Tips to Wow Prospects at Trade Shows

Trade shows are a proven way to showcase your company’s products and services, but it can be challenging to stand apart in what can seem like a never-ending sea of booths.  Every Spring, The Building Industry Association and the Bellingham/Whatcom Chamber of Commerce put on wonderful tradeshows that showcase local businesses, and with their help, Since 1006, Print & Copy Factory has gathered together ideas and generated a seminar that you can attend for free. Keep an eye on our website for the dates for this early Spring.

Here are a few tips to ensure your company gets noticed before, during, and after the event:

    • Send teaser pre-show mailers that encourage prospects to visit your booth. Include a raffle ticket for a giveaway, promote a prize drawing, or encourage recipients to stop by your booth for a free giveaway item.
    • Consider a theme for your booth, such as a Hawaiian theme, coffee shop theme, or sports-related theme. If you don’t want to go the theme route, simply wear attire that is appropriate for the products you’re selling. For example, if you sell ski equipment, you could dress in ski apparel and offer visitors hot cocoa and free demos.
    • Attract visitors with a delicious treat they can’t resist, such as homemade cookies, cupcakes, ice cream bars, cinnamon rolls, or even full-size candy bars wrapped with your marketing message.
    • In addition to having a widescreen display that offers engaging, informative content, videos, and product highlights, remember that print materials (including business cards, brochures, and flyers) are a must for ensuring visitors will remember you after they walk away.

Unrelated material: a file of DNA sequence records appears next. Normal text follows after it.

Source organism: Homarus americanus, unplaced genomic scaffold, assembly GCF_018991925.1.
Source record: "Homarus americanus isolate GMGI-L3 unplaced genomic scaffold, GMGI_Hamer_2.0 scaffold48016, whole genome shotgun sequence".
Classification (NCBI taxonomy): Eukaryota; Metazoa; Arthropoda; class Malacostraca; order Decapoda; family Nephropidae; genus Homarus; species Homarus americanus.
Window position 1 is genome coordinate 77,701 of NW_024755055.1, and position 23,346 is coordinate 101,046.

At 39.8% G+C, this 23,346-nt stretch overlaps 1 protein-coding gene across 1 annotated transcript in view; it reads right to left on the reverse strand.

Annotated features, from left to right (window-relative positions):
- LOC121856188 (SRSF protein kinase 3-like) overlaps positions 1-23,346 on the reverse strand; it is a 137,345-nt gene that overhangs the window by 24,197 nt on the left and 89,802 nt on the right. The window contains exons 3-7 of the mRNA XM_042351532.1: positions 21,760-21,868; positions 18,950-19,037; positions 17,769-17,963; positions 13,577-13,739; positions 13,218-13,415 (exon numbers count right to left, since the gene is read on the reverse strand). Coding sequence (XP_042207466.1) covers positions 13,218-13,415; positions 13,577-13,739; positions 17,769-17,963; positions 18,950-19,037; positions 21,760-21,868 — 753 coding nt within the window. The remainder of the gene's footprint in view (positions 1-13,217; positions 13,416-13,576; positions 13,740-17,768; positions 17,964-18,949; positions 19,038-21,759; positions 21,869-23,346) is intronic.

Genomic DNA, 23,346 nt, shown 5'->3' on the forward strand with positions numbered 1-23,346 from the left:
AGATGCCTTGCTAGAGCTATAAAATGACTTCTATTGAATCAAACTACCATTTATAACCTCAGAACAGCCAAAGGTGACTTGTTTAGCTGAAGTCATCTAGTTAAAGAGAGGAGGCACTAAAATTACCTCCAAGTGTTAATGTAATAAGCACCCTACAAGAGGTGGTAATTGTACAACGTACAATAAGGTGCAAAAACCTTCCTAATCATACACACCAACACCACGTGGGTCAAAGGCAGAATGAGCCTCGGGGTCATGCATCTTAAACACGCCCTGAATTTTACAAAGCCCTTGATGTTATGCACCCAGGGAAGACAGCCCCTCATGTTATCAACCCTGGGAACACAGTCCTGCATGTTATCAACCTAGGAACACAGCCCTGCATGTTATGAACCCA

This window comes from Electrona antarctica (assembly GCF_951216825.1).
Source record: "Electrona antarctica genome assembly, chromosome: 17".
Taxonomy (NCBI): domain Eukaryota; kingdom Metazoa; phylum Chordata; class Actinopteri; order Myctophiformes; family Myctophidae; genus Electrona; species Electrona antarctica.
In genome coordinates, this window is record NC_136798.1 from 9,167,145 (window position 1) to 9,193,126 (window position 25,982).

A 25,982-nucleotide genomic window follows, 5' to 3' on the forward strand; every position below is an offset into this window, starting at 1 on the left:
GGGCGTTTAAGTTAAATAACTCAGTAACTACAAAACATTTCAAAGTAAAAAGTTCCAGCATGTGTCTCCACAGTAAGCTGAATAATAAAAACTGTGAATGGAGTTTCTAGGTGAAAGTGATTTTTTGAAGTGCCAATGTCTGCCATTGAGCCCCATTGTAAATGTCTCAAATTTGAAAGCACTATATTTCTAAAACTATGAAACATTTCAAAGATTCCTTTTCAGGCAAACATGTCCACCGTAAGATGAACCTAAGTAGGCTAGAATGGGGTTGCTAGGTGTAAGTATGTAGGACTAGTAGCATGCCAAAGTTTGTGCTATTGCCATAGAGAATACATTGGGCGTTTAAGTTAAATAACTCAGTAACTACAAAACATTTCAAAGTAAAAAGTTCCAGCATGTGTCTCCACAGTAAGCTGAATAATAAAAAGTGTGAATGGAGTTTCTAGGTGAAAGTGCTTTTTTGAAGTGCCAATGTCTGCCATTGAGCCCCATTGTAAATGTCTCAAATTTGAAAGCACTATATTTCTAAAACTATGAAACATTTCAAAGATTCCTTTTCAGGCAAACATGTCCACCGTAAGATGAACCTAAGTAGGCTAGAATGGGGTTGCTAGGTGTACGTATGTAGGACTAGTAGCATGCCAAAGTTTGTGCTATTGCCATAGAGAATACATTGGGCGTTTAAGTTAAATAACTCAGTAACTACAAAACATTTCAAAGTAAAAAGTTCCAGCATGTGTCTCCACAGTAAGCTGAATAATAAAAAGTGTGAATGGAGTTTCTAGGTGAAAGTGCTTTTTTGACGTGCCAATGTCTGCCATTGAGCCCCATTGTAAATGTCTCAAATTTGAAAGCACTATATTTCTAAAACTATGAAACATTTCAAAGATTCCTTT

• Use a spotlight to draw attention to a new item or promote a “show special” or “best seller” item. Consider offering a significant discount for placing an order during or within a few days of the event, and have promotional flyers ready to pass out detailing any exclusive offers you provide.
    • Be on the ball when mailing follow-up information. If you’re on the road, email someone at the office daily with requests to send info packets immediately.
    • Most tradeshows now generate a list of attendees to the tradeshow, however, we still suggest that you do your own drawing/give-a-way of some sort, to collect leads. Flag the drawing form / business card with a rating 1-2-or-3 on the interest level that this person has with your product, so you can follow up with the hot ones right away. Follow integrity, and post the winner (take a photo perhaps) – during the show, on a sign, on facebook/twitter and website so everyone knows it was legit.
    • Consider sending a lumpy mailer shortly after the event that includes a thank you card or flyer featuring a photo of you and/or your booth (to spark memory), a small promotional item, and a sample or trial offer of your product. You may also wish to promote an extension to any exclusive offers you marketed at the event.

Let us know if we can help you create stunning marketing materials, direct mail invites and follow-ups, promotional items, tradeshow booths and signage, that will not only spread the word but also help turn prospects into customers!

Trade Show Fashion Faux Pas

It doesn’t take a fashion expert to know that some things don’t belong at trade shows. Here are a few examples of what not to wear at trade shows and other business events:

Too much or too little. There is nothing worse than freezing or sweating at a networking event. Dress in comfortable layers that you can easily add or remove as needed, such as a suit jacket over a dress shirt.

Clothing without a pocket or two. Pockets are always handy for business cards, pens, breath mints, etc.

New shoes. While new shoes may look nice, nothing looks worse than missing out on important introductions because you can’t stand to be on your feet. Trade shows usually involve long hours and lots of standing and walking. Stay in the game by picking a shoe that’s made for walking, or watch the competition walk all over you.

Cologne. Fragrances should be alluring, not overpowering. If you are within talking distance and can smell someone’s perfume or cologne, it is too strong.

Clothes which are too tight, too short, too revealing. No matter whether your pants are popping a button because they shrunk in your closet or are snug by choice, clothing that is too tight is not only unprofessional but distracting.

Gaudy jewelry. You want to be remembered for your personality or impressive product knowledge, not your giant jangling earrings or over-jeweled hands.